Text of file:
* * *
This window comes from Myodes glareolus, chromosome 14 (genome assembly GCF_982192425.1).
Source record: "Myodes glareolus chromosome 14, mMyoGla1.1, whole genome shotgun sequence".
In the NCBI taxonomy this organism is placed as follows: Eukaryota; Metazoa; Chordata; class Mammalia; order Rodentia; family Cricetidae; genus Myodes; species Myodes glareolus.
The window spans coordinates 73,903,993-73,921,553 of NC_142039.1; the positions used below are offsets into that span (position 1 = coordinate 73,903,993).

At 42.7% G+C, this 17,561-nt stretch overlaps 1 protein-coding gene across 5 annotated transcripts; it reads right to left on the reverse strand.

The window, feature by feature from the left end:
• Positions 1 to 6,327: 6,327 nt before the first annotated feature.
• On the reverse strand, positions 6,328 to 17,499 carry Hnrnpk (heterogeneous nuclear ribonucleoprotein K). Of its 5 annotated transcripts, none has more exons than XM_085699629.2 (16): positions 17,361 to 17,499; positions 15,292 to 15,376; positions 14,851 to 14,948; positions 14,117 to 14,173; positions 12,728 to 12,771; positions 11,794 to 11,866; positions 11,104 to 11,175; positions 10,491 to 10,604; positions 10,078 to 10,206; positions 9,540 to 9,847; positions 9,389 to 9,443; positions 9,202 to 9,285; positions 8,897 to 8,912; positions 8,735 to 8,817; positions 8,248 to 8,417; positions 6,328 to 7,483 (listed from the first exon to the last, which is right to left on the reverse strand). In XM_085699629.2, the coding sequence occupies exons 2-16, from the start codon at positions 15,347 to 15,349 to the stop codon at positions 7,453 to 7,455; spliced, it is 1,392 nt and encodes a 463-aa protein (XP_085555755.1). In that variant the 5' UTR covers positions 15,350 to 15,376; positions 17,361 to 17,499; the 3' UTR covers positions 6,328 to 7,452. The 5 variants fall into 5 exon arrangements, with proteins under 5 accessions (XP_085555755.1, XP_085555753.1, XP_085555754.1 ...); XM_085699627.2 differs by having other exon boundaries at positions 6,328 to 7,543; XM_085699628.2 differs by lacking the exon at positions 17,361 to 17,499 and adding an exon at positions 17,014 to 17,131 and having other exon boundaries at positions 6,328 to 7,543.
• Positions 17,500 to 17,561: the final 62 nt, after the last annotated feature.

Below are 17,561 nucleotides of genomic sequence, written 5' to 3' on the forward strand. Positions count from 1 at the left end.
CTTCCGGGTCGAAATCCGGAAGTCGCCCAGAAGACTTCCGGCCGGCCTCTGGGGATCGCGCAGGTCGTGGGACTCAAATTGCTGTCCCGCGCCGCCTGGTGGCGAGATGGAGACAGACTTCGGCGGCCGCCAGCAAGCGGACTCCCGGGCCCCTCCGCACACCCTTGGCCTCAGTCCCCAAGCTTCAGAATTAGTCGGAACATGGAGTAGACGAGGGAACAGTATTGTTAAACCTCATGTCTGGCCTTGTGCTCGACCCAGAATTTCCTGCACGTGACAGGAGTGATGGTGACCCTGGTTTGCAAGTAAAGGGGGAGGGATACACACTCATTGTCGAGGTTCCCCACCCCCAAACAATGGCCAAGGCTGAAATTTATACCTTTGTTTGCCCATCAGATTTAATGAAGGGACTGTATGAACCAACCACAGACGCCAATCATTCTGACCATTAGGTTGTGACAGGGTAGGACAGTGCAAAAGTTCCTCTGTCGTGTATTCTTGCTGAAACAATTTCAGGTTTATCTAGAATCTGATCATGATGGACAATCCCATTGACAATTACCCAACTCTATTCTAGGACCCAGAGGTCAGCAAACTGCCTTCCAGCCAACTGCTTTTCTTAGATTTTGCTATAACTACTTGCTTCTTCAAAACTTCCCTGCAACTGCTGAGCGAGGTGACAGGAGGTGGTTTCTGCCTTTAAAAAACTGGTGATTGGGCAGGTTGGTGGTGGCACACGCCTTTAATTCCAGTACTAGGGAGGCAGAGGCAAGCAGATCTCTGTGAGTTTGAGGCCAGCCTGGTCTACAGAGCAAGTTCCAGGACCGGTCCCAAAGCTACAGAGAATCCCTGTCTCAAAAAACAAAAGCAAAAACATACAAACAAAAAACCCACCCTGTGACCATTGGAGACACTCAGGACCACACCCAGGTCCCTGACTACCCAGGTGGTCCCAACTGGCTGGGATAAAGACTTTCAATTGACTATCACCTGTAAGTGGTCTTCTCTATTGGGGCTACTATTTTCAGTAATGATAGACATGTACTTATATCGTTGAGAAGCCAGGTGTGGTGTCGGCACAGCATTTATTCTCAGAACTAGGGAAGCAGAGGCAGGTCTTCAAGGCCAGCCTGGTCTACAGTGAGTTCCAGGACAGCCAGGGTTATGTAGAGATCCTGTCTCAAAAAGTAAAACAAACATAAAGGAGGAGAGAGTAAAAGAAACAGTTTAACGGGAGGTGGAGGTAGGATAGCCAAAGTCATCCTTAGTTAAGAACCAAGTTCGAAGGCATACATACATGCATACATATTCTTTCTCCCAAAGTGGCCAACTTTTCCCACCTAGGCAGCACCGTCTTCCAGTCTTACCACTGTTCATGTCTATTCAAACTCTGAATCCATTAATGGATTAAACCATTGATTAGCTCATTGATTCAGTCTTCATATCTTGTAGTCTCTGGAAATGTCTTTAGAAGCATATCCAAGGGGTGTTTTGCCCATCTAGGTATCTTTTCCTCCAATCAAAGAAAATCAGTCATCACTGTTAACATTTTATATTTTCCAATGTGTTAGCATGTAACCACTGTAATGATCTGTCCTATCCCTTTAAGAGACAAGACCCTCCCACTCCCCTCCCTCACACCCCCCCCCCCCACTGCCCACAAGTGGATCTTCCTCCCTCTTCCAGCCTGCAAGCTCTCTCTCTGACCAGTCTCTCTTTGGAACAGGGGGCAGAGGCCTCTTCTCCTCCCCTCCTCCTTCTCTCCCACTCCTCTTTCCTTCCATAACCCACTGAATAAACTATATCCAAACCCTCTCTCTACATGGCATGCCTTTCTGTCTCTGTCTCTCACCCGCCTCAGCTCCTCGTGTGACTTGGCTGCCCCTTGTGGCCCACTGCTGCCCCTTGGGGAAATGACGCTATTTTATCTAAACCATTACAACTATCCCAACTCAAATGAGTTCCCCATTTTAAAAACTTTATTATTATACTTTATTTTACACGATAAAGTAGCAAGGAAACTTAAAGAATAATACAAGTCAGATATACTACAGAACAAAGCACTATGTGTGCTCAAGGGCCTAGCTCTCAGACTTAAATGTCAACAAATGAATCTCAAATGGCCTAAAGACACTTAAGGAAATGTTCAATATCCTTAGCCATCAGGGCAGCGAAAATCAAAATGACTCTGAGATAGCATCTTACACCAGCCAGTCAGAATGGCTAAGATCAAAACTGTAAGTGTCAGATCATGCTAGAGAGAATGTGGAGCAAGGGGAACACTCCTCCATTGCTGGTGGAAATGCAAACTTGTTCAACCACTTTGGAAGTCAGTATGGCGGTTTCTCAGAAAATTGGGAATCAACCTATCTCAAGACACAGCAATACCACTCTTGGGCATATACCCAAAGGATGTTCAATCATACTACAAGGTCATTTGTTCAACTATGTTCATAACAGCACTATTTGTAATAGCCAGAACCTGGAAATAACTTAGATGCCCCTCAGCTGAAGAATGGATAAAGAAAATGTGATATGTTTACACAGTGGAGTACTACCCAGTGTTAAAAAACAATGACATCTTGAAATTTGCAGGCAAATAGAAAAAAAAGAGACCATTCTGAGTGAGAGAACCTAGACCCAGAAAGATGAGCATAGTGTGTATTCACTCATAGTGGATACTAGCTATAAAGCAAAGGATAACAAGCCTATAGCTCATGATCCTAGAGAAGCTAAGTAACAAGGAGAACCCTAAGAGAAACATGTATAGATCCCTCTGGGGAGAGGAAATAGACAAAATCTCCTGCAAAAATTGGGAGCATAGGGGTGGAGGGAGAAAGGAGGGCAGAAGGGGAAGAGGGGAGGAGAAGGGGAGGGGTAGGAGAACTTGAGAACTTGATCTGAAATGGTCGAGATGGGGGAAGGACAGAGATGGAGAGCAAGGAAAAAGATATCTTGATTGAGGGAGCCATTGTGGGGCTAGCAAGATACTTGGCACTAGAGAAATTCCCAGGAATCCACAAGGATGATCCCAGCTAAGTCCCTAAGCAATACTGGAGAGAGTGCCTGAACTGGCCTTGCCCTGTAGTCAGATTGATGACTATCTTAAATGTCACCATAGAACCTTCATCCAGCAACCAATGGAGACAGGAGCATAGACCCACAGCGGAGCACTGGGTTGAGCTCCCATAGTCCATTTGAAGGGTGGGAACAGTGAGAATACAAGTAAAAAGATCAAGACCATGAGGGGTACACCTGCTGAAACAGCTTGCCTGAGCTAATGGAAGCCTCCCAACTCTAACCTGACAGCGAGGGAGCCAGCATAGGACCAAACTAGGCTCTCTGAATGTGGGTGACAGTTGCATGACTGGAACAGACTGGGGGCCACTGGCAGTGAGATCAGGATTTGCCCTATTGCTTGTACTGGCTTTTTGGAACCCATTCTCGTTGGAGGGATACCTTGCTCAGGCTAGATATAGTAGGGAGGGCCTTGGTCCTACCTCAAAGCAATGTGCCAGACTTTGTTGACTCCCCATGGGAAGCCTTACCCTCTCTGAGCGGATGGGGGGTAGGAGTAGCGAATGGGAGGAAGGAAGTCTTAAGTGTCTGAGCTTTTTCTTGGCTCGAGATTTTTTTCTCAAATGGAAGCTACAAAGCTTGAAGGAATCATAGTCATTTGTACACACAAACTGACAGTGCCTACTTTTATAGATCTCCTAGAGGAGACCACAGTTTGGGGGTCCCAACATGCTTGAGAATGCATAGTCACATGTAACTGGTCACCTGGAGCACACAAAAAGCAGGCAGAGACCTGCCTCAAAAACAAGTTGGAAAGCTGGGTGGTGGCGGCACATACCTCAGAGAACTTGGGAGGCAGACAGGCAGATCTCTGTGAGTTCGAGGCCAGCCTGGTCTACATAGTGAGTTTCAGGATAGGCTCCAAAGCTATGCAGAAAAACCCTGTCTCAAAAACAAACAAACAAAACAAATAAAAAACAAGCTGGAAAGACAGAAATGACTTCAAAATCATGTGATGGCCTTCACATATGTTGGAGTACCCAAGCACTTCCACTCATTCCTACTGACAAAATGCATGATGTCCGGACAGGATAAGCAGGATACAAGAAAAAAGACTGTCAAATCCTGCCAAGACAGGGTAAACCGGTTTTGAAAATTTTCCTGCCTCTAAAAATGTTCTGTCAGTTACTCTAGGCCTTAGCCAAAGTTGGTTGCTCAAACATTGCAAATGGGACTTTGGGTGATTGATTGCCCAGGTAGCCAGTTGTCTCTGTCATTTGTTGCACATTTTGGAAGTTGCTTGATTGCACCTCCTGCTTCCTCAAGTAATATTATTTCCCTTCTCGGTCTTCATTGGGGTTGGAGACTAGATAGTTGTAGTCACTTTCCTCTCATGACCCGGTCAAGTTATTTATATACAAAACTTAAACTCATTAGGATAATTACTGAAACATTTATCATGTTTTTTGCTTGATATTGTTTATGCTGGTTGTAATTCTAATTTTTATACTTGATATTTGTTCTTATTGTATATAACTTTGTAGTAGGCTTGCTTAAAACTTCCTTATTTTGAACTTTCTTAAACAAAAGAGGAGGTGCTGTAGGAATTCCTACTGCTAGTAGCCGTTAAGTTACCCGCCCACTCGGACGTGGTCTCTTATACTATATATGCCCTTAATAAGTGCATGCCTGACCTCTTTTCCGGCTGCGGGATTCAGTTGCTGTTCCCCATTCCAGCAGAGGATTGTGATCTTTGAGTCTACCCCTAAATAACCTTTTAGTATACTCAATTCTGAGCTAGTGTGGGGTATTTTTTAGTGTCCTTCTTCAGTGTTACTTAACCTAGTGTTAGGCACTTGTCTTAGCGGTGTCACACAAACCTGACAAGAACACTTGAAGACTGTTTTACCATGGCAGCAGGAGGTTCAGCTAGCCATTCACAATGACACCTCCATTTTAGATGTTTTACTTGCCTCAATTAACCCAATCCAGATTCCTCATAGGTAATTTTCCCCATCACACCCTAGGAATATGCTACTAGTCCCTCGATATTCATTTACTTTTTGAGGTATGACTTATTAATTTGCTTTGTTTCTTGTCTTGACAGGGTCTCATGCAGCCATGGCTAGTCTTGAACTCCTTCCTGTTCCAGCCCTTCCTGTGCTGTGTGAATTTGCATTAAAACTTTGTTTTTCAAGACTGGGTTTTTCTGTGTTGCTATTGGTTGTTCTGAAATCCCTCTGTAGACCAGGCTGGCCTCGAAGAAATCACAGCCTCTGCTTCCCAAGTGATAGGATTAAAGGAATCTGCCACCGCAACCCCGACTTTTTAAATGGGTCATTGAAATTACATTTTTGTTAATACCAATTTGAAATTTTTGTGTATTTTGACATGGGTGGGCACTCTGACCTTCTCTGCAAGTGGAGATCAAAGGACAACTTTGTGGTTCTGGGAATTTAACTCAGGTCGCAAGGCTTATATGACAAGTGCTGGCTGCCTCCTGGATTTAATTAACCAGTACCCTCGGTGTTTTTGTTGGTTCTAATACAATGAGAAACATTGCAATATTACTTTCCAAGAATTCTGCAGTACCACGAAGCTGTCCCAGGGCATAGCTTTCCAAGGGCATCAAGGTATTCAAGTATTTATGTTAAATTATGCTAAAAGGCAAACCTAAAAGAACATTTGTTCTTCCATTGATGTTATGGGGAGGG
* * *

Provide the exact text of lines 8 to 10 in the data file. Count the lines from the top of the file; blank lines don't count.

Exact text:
• On the reverse strand, positions 6,328 to 17,499 carry Hnrnpk (heterogeneous nuclear ribonucleoprotein K). Of its 5 annotated transcripts, none has more exons than XM_085699629.2 (16): positions 17,361 to 17,499; positions 15,292 to 15,376; positions 14,851 to 14,948; positions 14,117 to 14,173; positions 12,728 to 12,771; positions 11,794 to 11,866; positions 11,104 to 11,175; positions 10,491 to 10,604; positions 10,078 to 10,206; positions 9,540 to 9,847; positions 9,389 to 9,443; positions 9,202 to 9,285; positions 8,897 to 8,912; positions 8,735 to 8,817; positions 8,248 to 8,417; positions 6,328 to 7,483 (listed from the first exon to the last, which is right to left on the reverse strand). In XM_085699629.2, the coding sequence occupies exons 2-16, from the start codon at positions 15,347 to 15,349 to the stop codon at positions 7,453 to 7,455; spliced, it is 1,392 nt and encodes a 463-aa protein (XP_085555755.1). In that variant the 5' UTR covers positions 15,350 to 15,376; positions 17,361 to 17,499; the 3' UTR covers positions 6,328 to 7,452. The 5 variants fall into 5 exon arrangements, with proteins under 5 accessions (XP_085555755.1, XP_085555753.1, XP_085555754.1 ...); XM_085699627.2 differs by having other exon boundaries at positions 6,328 to 7,543; XM_085699628.2 differs by lacking the exon at positions 17,361 to 17,499 and adding an exon at positions 17,014 to 17,131 and having other exon boundaries at positions 6,328 to 7,543.
• Positions 17,500 to 17,561: the final 62 nt, after the last annotated feature.

Below are 17,561 nucleotides of genomic sequence, written 5' to 3' on the forward strand. Positions count from 1 at the left end.